15 November 2018
With increased focus on Australia-China relations, a USC Education researcher is spearheading an international project to advance collaboration and engagement between the two nations.
USC Professor of Education Research Catherine Manathunga is a chief investigator of the project aiming to increase the intercultural and multilingual capabilities of Australian research supervisors, Chinese research students and Chinese tertiary educators.
“A key goal of the two-year research project is to build ongoing, sustainable educational connectivity between China and Australia,” Professor Manathunga said.
China is already a significant trading partner and Chinese students represent the largest single population of international students studying in Australia, contributing greatly to the nation’s third largest export industry.
“Many Australian supervisors have little knowledge of Chinese intellectual history or Chinese students’ multilingual capabilities,” Professor Manathunga said.
“As a result, it is vital that we increase bilateral knowledge collaboration, educational connectivity and cultural engagement.”
The project team includes Dr Qi Jing from RMIT University, USQ Professor Tracey Bunda and Western Sydney University Professor Michael Singh.
Research will be undertaken with Chinese students and supervisors in Australia to create and trial five training modules to prepare Chinese students for doctoral study in Australia and enhance the China literacy of Australian supervisors and universities.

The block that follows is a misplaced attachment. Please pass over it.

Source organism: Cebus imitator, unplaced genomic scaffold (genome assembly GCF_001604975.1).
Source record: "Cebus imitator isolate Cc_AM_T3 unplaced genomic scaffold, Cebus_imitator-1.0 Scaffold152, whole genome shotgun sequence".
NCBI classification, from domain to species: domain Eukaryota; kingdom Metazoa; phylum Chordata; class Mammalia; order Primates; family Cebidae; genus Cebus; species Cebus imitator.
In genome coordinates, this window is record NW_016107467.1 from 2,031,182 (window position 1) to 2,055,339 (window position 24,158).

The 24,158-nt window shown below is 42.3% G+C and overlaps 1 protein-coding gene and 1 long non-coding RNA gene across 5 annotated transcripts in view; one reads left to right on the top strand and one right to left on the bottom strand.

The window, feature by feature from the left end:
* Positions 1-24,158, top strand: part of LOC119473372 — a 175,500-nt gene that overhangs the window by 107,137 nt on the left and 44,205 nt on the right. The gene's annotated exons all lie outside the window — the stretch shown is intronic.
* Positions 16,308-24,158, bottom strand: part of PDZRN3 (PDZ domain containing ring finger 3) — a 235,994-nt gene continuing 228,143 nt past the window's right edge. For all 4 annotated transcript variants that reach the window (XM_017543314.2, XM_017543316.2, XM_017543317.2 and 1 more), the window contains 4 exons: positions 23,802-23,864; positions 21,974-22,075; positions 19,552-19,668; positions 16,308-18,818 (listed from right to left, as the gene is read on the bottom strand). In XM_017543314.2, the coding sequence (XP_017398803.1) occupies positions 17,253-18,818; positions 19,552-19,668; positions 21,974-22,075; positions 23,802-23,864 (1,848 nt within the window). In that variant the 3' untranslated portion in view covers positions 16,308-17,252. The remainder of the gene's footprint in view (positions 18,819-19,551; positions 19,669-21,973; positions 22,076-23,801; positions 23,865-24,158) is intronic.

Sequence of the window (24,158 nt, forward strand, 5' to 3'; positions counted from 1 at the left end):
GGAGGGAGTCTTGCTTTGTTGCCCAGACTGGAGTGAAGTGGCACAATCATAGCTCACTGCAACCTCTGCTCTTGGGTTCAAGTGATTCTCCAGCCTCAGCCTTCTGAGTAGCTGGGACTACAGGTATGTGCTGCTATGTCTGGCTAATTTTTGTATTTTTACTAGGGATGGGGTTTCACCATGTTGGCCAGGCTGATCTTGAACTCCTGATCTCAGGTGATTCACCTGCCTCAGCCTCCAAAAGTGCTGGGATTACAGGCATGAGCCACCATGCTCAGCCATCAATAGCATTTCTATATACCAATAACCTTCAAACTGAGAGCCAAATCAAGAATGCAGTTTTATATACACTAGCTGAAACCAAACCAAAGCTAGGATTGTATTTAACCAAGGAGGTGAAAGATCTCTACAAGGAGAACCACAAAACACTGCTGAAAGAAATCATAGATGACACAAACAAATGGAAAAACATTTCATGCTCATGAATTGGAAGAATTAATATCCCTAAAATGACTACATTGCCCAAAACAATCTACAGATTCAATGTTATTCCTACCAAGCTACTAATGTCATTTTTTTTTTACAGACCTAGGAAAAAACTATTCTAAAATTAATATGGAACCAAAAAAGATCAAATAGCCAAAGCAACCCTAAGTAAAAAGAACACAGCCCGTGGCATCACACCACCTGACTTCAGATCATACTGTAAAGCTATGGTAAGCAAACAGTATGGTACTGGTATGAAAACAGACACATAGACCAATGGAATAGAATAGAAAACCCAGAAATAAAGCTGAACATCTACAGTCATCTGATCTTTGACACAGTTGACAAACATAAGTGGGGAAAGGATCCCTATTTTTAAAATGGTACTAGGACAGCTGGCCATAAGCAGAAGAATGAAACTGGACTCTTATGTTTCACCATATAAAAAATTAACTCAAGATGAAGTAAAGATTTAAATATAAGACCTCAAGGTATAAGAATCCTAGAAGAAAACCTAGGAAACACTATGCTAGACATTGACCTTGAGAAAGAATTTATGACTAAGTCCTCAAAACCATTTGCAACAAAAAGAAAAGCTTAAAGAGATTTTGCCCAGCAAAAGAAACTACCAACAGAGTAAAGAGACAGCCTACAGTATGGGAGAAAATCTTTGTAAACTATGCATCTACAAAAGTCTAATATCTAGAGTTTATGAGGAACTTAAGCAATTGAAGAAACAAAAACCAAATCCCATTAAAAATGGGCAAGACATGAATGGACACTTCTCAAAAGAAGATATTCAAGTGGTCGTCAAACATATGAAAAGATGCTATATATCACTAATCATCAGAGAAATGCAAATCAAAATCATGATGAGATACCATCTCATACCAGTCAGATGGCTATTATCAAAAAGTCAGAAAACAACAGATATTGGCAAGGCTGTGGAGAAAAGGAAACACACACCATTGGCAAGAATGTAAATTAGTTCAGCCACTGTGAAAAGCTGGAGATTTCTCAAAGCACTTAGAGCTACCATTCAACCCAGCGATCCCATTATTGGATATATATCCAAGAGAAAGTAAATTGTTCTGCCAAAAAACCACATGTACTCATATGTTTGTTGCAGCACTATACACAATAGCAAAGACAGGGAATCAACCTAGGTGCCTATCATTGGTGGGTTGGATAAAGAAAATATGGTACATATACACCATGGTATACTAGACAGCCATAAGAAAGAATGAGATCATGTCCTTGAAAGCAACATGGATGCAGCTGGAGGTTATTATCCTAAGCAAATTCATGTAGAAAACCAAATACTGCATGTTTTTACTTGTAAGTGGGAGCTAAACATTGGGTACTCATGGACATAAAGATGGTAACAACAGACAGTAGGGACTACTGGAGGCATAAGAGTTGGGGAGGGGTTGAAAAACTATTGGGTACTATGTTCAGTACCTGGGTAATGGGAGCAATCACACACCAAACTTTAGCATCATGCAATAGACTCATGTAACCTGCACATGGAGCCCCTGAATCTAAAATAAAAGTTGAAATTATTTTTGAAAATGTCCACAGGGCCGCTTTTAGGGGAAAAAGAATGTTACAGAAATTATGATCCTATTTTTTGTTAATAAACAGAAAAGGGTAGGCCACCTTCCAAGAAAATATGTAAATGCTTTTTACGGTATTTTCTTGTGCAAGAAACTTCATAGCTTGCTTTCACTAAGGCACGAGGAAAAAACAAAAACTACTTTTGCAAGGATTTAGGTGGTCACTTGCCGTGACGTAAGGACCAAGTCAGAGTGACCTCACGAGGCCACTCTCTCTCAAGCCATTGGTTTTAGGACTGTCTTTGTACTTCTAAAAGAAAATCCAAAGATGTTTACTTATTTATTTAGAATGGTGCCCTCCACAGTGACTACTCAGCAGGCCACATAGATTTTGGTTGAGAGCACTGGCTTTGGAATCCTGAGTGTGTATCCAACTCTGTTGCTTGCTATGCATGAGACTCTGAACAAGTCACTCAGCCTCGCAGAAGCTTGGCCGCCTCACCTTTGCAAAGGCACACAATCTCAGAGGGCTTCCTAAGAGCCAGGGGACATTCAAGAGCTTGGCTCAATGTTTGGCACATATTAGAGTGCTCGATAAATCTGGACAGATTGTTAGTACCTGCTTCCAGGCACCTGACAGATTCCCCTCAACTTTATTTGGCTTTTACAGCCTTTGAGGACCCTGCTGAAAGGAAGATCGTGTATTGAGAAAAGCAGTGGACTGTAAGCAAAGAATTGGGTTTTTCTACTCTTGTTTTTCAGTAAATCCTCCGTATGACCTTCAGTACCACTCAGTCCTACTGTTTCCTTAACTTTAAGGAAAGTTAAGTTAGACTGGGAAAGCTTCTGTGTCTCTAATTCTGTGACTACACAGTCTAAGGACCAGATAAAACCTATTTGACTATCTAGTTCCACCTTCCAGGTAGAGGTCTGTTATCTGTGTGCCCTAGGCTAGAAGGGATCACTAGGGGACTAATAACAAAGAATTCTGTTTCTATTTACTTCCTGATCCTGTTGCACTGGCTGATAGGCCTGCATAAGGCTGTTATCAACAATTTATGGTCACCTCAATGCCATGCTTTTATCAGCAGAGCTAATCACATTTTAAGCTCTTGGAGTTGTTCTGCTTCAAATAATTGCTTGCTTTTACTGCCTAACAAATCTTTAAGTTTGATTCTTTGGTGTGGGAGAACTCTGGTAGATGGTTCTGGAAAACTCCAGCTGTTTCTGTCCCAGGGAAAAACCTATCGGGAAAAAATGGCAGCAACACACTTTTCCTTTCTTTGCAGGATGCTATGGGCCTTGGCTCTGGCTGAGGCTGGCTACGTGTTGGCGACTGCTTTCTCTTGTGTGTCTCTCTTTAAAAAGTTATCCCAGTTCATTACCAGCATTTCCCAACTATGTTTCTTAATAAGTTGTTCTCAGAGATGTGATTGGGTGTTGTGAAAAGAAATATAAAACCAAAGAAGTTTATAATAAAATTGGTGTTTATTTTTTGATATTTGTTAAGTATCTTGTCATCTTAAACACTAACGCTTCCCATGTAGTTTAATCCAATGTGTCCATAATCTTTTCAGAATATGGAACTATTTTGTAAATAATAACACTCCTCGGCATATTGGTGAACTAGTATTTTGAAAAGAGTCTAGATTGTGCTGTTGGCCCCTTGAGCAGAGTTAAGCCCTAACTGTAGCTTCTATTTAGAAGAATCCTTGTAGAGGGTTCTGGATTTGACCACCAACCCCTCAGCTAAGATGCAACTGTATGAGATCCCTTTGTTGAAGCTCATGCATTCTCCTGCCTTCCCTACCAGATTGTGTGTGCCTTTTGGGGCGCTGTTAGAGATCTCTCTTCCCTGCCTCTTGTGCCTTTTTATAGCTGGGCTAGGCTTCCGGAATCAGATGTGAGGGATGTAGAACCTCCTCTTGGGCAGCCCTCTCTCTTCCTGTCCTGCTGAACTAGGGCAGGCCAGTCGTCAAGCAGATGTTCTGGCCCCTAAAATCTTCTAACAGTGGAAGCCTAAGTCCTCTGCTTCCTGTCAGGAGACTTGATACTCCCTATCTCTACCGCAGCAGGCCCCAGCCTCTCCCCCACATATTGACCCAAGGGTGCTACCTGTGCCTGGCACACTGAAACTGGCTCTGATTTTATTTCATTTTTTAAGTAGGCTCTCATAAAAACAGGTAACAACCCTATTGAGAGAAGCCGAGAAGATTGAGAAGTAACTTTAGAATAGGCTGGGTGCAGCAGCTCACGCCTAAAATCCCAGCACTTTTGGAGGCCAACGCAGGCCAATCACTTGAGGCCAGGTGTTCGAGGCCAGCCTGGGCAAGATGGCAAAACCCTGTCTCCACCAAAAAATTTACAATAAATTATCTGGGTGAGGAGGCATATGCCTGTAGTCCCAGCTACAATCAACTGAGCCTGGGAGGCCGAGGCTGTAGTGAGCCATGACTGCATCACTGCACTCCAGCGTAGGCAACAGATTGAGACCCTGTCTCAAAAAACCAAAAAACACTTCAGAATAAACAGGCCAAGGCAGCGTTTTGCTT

In the second year, prototype training materials will be piloted with 40 doctoral supervisors and students from universities in Beijing and Changchun.
An additional 20 Chinese educators will be trained in using the modules, and briefing sessions will be held with the Australian Council of Graduate Research and the Chinese Society of Academic Degrees and Graduate Education.
“The modules will explore Chinese and Australian history and culture, multilingual knowledge co-construction, doctoral supervisory relationships and time mapping, where supervisors will construct and display representations of their work with students,” she said.
“These creations will be displayed in art exhibitions in Sydney, Beijing and Changchun as an innovative method of university and local community outreach to generate excitement and energy around the project.”
The initiative has secured a research grant from the Department of Foreign Affairs and Trade Australia-China Council.
- Clare McKay